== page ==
A Night of Music and Life Advice with Andrew Johnston at The Central

Andrew Johnston @ The Central, 17-05-12

Date of show: May 17, 2012

Written by: Chiara DiAngelo

Montreal-based indie folk-pop-rock singer-songwriter Andrew Johnston headlined a night of folk-rock at the Central. No stranger to the indie music scene, he is a former member of The Gentleman’s Club and most recently played guitar on fellow Montrealer JF Robitaille’s album “Calendar.” While Johnston’s latest album The Wake of the Wonder Years was released last October, this was his first visit to Toronto to support it.

Backed by a full band – guitar/keys, bass, drums – the tiny stage at The Central was more than slightly cramped for Johnston’s set. They started with “Get Ready For a Hurricane,” an upbeat, almost danceable rock number. Proud to be from Montreal, and of the current student demonstrations underway, next song “The Dark Place” was sent out to those who stand up for what they believe in. With a Cat Stevens-like sound to his vocals, Johnston let his guitar lay idle halfway through and picked up the mic to just sing. There was real emotion behind the lyrics, which made this song one of my favourites.

A seasoned musician, his set was peppered with (often long-winded) between-song banter, as he described the stories behind many of his songs and doled out both industry and life advice. Referring to a “dark place” he’d been in that spurned a couple of his songs – “Beat Down the Stereo” and “Long Lost Sounds” – it is obvious that Johnston has been through a lot to get to the point in his career that he is now. He urged the audience to “keep pursuing your dream.” While he is “just a guy who plays music,” Johnston also works a regular job, but is trying to make a life in music work – because it’s his “religion” up on stage and sometimes you “just have to say fuck it and be afraid.” Whether in the music business or not, I think everyone in attendance walked out of the show with something to think about – music and life lessons all in one!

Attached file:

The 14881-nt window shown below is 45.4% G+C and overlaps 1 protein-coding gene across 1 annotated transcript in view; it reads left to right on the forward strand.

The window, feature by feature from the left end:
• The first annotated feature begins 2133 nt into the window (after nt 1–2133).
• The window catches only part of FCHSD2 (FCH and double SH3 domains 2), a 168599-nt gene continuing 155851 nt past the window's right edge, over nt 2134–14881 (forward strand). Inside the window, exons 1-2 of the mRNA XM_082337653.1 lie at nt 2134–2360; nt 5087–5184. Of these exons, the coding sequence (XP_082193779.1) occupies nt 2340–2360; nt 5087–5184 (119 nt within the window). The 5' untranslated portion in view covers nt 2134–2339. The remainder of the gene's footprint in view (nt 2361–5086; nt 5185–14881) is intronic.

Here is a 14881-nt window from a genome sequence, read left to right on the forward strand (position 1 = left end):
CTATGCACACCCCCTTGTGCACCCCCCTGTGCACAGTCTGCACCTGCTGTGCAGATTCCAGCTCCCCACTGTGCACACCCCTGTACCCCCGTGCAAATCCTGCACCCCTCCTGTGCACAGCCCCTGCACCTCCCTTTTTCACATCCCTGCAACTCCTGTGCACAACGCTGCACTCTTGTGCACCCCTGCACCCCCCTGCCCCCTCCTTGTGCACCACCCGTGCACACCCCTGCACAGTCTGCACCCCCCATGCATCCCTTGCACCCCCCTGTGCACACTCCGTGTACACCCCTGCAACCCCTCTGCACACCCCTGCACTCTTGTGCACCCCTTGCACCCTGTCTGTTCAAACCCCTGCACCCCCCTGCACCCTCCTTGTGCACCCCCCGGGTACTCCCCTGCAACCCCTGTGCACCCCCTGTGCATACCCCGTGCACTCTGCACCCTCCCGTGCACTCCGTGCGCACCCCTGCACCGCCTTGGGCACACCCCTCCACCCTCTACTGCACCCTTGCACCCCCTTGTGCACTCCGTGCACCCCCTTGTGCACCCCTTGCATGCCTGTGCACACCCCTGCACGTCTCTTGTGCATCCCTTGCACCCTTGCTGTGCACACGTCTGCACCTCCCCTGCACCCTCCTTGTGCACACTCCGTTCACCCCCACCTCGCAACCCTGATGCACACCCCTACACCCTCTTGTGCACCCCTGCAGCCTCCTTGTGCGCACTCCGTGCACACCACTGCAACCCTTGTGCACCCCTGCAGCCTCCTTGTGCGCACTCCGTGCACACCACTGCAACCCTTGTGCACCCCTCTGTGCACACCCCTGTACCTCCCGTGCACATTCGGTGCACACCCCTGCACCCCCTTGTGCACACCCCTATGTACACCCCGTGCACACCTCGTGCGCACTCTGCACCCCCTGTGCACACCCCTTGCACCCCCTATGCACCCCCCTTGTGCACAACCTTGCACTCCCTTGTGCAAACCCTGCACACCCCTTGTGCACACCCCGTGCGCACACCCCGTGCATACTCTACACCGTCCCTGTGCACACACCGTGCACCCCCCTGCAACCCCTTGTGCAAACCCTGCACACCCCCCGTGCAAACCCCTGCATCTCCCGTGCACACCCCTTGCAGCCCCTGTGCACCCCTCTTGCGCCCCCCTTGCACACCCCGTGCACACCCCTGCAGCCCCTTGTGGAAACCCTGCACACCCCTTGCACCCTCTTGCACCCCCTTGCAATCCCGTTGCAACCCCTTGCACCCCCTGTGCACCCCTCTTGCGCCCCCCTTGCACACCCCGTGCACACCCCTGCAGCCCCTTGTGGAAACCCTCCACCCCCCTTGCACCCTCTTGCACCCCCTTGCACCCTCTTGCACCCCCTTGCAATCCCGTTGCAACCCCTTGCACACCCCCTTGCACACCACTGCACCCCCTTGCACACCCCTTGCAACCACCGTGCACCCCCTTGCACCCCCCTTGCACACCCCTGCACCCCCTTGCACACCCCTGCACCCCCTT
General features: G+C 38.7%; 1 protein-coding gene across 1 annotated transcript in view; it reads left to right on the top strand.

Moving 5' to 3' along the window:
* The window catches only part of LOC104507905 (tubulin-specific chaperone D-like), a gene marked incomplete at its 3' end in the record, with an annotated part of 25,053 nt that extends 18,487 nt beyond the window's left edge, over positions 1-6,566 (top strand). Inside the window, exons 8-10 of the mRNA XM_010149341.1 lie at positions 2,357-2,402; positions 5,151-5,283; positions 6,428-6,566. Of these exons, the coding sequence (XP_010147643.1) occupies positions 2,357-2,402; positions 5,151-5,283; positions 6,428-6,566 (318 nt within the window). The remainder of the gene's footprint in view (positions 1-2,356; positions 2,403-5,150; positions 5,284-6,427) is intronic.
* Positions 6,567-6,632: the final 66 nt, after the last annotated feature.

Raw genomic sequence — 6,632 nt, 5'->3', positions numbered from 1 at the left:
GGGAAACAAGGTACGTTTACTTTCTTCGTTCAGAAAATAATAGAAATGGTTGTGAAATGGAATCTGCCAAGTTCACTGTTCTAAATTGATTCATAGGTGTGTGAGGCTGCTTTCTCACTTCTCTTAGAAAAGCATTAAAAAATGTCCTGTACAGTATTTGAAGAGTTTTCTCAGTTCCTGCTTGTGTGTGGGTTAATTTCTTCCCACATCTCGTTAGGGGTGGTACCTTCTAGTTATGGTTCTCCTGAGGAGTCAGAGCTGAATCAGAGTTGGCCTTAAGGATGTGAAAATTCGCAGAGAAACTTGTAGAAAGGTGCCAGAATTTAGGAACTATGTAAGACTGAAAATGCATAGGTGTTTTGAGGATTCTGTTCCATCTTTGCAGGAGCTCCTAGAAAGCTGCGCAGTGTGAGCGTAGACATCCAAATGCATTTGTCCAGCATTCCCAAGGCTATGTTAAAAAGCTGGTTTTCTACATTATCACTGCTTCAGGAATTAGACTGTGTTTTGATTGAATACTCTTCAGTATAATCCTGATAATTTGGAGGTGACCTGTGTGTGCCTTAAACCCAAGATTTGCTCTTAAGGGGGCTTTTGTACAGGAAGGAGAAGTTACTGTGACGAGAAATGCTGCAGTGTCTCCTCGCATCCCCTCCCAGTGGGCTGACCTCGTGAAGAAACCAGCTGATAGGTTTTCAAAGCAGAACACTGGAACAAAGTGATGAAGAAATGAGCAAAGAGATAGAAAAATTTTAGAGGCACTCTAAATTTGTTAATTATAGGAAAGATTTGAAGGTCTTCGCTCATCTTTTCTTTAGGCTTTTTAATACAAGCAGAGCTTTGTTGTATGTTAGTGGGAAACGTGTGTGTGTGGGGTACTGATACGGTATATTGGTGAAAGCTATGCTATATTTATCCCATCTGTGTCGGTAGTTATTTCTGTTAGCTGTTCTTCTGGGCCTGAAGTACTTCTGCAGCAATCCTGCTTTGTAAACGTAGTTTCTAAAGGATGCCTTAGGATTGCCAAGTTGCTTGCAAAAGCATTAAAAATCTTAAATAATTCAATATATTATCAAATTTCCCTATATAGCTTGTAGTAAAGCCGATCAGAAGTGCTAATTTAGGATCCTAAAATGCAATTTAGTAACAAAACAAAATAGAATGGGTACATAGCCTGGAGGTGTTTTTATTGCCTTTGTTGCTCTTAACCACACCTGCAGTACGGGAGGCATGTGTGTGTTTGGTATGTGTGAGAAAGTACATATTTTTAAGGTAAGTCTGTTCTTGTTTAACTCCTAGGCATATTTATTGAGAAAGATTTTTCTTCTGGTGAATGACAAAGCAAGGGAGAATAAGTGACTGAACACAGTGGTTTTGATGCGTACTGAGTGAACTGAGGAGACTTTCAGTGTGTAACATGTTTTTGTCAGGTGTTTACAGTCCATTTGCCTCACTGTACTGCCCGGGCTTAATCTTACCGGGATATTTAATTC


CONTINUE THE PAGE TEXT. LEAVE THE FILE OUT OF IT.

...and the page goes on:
Another highlight of Johnston’s set was his invitation to vocalist Amanda Mabro to join the band on a few tracks, including “Big Blue Apple,” a song about a magically intense night in New York City that had an exuberantly full sound. The female backup vocals added a nice addition to their sound. Somewhere along the way, the drummer hit his head on a cymbal, breaking the skin, yet he just kept going. In another between-song talk, Mabro called the drummer “bad-ass,” and while it was for a more PG13 reason that I won’t mention here, I’d say anyone who rocks out with a bleeding gash on their forehead is indeed quite badass (*Note: he was alright).

After covering Tom Petty’s “Free Fallin,’” Johnston finished his set with a new song, “Living In a Free World.” Having grown up listening to songs about freedom, Johnston mentioned he wanted to try writing one of his own. While the song was still rough, it was coming from a place of meaning that I could appreciate. He ended the night by once again thanking the audience for supporting him and live music, especially a band from out of town.

If you missed him this time around, Andrew Johnston will be back in Toronto on July 5, this time playing at The Piston.

Andrew Johnston @ The Central, 17-05-12 Andrew Johnston @ The Central, 17-05-12 Andrew Johnston @ The Central, 17-05-12 Andrew Johnston @ The Central, 17-05-12 Andrew Johnston @ The Central, 17-05-12 Andrew Johnston @ The Central, 17-05-12

The National Shield

From Toronto/Vancouver, support act The National Shield warmed the stage for Andrew Johnston. Playing poppy folk-rock, much of their set centred around songs from their latest album Weird Lines, which was just released the week prior.

Playing as a three-piece, the band had a great foot-stomping, punchy, classic folk-rock sound, with a little bit of wailing guitar thrown in for good measure. I especially enjoyed when they slowed the tempo down on “Farwell Creek,” a song apparently about drowning your love. In beer. Another highlight of their set was the song “To Say Goodbye.” While this one was upbeat almost all the way until the end, it closed with just the morose strumming of the guitar and the three voices singing “can you tell us why you love to say goodbye?” Haunting and beautiful to say the least.

There was unfortunately a lot of intra-band discussion between songs about what to play next and the bassist kept referring to a notebook for her parts in the songs, giving me the impression they may not have been as prepared for the set as they could have been. However, when they were playing, their set was filled with powerfully pretty guitars and lovely harmonic vocals.

Their last song was once again drawn out and slower, with a darker sound. It ended with deep a capella voices before the guitar came back in again, just briefly. The band drew in for a group hug before heading off stage – the camaraderie was really special to see and their set was a great pairing with Johnston.

The National Shield @ The Central, 17-05-12The National Shield @ The Central, 17-05-12 The National Shield @ The Central, 17-05-12

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Categories: Live Music


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